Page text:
This is an address by Austin Okere at the EIR Fall Workshop at CBS, New York, on November 10, 2016
While society in the past was split between the haves and have nots, society today is split more along the lines of those who are included and those left behind. This inequality is most heavily felt in emerging markets, where 80% of the world resides.
India as an example
Take for instance fast developing India. While globalisation has significantly increased GDP, it has also expanded the already wide chasm between the rich minority and poor majority. For instance, seven companies on Fortune’s 2016 Unicorn List are in India, mostly in the e-commerce sector. That’s more than South Korea, the Netherlands and Canada combined. However, the 12.5m employed directly and indirectly by the ICT sector and contributing 25% of India’s export revenue, accounts for only 2.5% of the national labour force. The bottom line is that India is an agrarian society with more than half the population engaged in agriculture and allied industry. By cutting subsidy on irrigation and other rural needs, and switching farm output from food crops to fertiliser intensive cash crops, the poor have gotten poorer. On the other end of the chasm, dollar billionaires in India has jumped to 110 in 2015; the third largest after the US and China, while dollar millionaires have crossed the 250,000 mark. This is what the Canadian political philosopher, Crawford Macpherson describes as the ethic of possessive individualism.
Growth without prosperity, youths most impacted
In his book, Innovation and Entrepreneurship, famed author Peter Drucker wrote about an entrepreneurial society and its impact on economic development. An entrepreneurial society is one that it is either prosperous or on a path to prosperity; different from mere growth. Economies can grow without becoming prosperous. We saw this happen in the 2000s when many African economies, such as Nigeria, Angola, and Equatorial Guinea, were the fastest growing in the world, but failed to create prosperity for millions of their citizens.
A close examination of those left behind shows that they are mostly the youth of our society. For example while the unemployment/underemployed rate in Nigeria is 32.6%, the rate among the age bracket of 15-24 years is as high as 58.3%. The sheer size of unemployed youths is surely a time bomb waiting to explode, as they are left to be seduced by terrorist ideals or other antisocial proclivities out of desperation.
Ascension of the right wing
The surge in the popularity of right wing politicians across Europe and the rest of the world is a testimony to the exasperation of the silent majority of society who feel left behind, as was manifest in the recent unexpected emergence of Donald Trump as President elect of America. The Brexit vote in the UK highlights the division of the demography into those who belong; mostly the elite, who voted to remain and those left behind, who largely voted to leave.
The view widely held is that while globalization has brought awareness to premium products and urban lifestyles across boundaries, it has robbed nationals of jobs, which are now being shipped to other regions with more competitive production costs. It is also perceived that jobs at home are fast being snapped up by immigrants who are either more qualified or willing to work for less pay. The vote against globalisation and liberalisation in favour of nationalistic border controls is more a protest against immigration than any firm convictions of its demerits.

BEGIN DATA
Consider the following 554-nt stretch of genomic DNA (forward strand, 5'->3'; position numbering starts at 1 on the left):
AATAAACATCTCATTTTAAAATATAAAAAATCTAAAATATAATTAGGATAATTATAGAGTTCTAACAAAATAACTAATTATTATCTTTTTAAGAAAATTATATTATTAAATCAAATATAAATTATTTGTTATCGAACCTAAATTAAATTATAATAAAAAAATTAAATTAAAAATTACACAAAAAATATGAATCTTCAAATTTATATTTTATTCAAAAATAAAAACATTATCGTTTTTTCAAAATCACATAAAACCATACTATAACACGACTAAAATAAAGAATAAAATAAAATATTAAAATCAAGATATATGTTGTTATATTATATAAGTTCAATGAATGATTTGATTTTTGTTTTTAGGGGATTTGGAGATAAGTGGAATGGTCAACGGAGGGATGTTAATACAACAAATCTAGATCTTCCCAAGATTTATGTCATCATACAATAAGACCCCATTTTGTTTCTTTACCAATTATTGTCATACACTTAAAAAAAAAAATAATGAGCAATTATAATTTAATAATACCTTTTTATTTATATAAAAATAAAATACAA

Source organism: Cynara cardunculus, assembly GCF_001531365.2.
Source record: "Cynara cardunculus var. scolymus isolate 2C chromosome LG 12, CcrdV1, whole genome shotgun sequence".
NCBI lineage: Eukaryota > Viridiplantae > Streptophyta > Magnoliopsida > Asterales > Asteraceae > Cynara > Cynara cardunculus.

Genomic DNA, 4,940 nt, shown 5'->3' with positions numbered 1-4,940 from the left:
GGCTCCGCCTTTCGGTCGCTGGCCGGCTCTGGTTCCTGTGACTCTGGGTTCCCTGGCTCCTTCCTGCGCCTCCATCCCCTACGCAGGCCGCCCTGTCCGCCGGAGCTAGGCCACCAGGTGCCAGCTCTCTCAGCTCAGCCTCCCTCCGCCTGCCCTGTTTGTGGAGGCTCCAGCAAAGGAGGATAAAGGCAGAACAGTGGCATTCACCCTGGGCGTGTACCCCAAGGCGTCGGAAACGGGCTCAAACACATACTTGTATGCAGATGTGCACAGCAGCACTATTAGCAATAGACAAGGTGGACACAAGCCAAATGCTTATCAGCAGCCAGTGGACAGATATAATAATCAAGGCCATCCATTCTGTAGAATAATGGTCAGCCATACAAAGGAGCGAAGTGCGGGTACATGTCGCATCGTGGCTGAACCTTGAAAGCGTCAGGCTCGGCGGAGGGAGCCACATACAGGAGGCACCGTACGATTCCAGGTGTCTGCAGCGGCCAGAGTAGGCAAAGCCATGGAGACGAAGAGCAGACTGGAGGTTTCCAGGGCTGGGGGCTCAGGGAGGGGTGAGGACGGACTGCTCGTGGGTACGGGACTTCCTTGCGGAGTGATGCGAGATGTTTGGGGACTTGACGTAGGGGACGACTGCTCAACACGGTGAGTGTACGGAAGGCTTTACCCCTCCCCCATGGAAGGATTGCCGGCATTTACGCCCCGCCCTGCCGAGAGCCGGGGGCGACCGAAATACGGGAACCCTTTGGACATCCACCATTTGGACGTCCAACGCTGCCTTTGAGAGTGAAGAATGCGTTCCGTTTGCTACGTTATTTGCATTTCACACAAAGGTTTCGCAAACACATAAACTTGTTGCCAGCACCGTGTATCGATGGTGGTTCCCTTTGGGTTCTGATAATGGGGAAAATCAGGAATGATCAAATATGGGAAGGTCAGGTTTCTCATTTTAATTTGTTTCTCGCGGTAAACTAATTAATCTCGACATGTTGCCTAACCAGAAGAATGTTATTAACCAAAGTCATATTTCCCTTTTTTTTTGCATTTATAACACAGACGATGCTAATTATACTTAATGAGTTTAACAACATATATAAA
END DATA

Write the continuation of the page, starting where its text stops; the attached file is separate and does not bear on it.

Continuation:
Non-consumption could be the root cause
Many of those in society stuck at the wrong end of the Gini-coefficient are majorly locked out of the ‘consumption pool’ for a variety of reasons; including affordability, availability and awareness. According to Efosa Ojomo, research fellow at the Clayton Christensen Institute for Disruptive Innovation, the way we define competition, and the method employed by companies to assess the competitive landscape leaves out the most important competitor of all – non-consumption. And nowhere is this feisty competitor more prominent than in emerging markets. While companies compete for the few people in the consumption pool, their fiercest competition is the huge segment of society that is not consuming. Finding ways of including this large demography will not only boost production, sales and distribution, but will also provide additional jobs to meet the increased demand. This sets off a self-sustaining cycle of growth and further inclusiveness.
According to market intelligence firm, Euromonitor, in 2015 only 2.5 percent of households in emerging markets had access to air-conditioners, while just 19 percent had access to refrigerators and barely 9 percent had access to cars. Compare these numbers with those in the United States, where 83.4 percent of households have air-conditioners, 99.9 percent have refrigerators, and 86.5 percent have automobiles.
Market-creating innovation to the rescue
Entrepreneurs, investors, and managers can invest in what Harvard Business School Professor, Clayton Christensen calls ‘market-creating innovation’ to transform complicated and expensive products into simpler and less expensive products, making them accessible to significantly more people in society. Market-creating innovations pull people from non-consumption into the consumption pool. Companies that engage in these types of innovations are the engines of economic growth in an economy. It is through market-creating innovations that the other types of innovation such as potential innovation and efficiency innovation are birthed.
A perfect example of a market-creating innovation is Henry Ford’s Model T car. Henry Ford was able to manufacture a car that was inexpensive enough for an American with a modest income to purchase. He also made the car easier to drive so that owners would not have to hire a driver or need special expertise. Some of Ford’s innovations were the assembly line which reduced the Model T chassis assembly from 12.5 hours to 1.5 hours. Ford passed on the cost savings to the new class of consumers of automobiles such that by 1925 the price of his car had plummeted from $825 to $260.